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When I saw that one of this year's competition themes was “ballet,” I got so excited, because I had two doll-sized ballet costumes on my to-do list. This project was conceived in 2011, when I decided to make doll-scale reproductions of every main costume from Andrew Lloyd Webber's The Phantom of the Opera.

This ballet costume is worn during the performance of the mock-opera “Il Muto.” As such, it's supposed to be a Victorian interpretation of a Rococo ballet costume. It's done in the Romantic style, with a long, full, layered skirt and a corset-like bodice, in mint green and pink, plus an olive green sash and shoulder drape. I drafted my own patterns.

It took a long time for all the elements of this costume to come together, and I hit several snags along the way. One challenge was fabric. A few years ago, I found the perfect pink-green iridescent satin, which I bought and put aside. I acquired a pale pink satin for the lining, light green tulle for the supporting underskirt, and an olive silk chiffon for the accent pieces. I thought I had a coordinating sage green satin for the skirt and bodice, but it was from my late-grandmother's stash and had been folded in a cupboard for so long, the creases had become permanent. I couldn't find any other fabric in the right shade of green, but after much despair, I realized I could use the wrong side of the iridescent satin, which was spring green with a pink shimmer.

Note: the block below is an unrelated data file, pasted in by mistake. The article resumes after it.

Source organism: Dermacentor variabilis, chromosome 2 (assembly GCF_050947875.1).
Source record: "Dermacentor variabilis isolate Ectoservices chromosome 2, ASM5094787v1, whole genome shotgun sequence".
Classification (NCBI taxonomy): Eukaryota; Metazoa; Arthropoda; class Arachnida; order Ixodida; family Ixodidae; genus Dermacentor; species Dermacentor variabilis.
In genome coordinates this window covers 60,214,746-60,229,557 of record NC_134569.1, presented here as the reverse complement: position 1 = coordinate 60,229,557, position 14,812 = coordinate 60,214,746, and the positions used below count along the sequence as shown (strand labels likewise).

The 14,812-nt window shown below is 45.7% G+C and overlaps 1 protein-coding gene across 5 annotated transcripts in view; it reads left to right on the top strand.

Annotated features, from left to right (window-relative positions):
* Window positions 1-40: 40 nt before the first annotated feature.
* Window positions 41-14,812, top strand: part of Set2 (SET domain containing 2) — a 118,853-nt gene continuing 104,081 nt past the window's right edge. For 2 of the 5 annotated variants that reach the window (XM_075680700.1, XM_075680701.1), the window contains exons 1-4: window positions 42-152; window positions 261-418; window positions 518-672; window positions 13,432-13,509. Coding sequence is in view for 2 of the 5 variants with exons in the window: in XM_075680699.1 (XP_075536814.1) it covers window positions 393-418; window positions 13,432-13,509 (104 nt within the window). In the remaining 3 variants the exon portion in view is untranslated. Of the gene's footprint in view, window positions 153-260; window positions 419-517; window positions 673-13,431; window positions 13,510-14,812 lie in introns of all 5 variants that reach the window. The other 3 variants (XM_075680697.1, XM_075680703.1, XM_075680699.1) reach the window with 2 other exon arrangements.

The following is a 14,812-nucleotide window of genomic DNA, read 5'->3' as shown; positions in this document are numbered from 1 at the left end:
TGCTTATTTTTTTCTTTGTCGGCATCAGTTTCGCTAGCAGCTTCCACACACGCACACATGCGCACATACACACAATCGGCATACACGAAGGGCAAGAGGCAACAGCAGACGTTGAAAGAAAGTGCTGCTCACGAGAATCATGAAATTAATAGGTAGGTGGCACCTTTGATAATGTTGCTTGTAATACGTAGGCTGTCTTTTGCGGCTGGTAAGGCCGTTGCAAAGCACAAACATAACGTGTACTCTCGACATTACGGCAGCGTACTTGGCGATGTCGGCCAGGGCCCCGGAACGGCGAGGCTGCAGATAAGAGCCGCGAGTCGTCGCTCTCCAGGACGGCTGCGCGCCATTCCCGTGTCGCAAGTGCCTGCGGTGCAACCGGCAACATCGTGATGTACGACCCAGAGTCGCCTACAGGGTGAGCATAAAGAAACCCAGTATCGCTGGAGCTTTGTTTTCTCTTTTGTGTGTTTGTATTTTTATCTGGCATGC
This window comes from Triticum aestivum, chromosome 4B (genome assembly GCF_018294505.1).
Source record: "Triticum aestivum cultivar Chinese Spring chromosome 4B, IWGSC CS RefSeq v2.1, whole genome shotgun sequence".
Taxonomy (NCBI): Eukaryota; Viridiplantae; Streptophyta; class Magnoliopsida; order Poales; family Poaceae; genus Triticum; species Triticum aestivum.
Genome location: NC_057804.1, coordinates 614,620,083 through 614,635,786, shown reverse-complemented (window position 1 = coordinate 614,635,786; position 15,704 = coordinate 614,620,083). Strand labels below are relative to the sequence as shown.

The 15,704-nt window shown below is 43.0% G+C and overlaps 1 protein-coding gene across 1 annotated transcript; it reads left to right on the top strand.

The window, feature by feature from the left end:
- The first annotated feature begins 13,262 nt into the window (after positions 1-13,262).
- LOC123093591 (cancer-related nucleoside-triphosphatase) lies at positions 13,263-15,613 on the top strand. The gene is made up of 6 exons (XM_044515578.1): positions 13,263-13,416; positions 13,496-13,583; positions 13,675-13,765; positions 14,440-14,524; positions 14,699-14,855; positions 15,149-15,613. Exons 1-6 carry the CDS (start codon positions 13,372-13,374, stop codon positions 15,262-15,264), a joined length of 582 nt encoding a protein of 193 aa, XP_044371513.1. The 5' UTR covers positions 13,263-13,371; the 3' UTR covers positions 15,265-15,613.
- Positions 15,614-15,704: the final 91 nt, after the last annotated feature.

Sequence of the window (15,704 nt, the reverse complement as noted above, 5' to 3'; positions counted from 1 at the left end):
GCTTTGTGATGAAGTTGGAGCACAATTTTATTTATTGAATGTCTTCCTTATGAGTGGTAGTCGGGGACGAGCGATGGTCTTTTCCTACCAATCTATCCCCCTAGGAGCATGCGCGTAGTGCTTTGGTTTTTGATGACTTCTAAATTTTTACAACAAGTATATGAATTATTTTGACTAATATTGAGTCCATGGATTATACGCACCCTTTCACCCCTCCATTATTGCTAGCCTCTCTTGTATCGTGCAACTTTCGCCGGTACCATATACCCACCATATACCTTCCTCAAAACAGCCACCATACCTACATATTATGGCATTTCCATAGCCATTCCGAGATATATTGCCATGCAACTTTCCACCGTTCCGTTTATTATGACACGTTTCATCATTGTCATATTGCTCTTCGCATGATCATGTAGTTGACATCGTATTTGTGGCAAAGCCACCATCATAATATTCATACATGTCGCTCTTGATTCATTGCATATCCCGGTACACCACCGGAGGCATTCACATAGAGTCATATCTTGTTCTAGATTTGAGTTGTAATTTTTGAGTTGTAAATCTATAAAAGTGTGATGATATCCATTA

Another issue I faced was how to hem the skirt layers. I'd drafted them as gathered circle skirts which attach to a yoke, so the bottom edges were quite rounded—impossible to hem in the traditional way. My usual hemming techniques wouldn't work because of the scale, but eventually it occurred to me that I could line the skirts with illusion. This provided a finished hem, without adding stiffness or bulk.

For the bodice, I drafted princess seams. To give the illusion of a stomacher, I used an impossibly tiny pink cord to make crisscross lacing, and then added a narrow picot trim for the outer edges.

I used miniature paper roses for the floral accents on the bodice and sash. After I'd attached them to the silk chiffon, I realized they were too big for the scale of the doll. Not by much, but enough that they looked out of place. So, I carefully removed them and pulled off the outer petals, making the flowers smaller, then put them back on the costume. I used the same mini roses to make the headpiece and floral wreath.

Dress Diary: Part I and Part II

 

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redthreaded
Fascinating to read about the particular challenges of making something in miniature. This is so cute!
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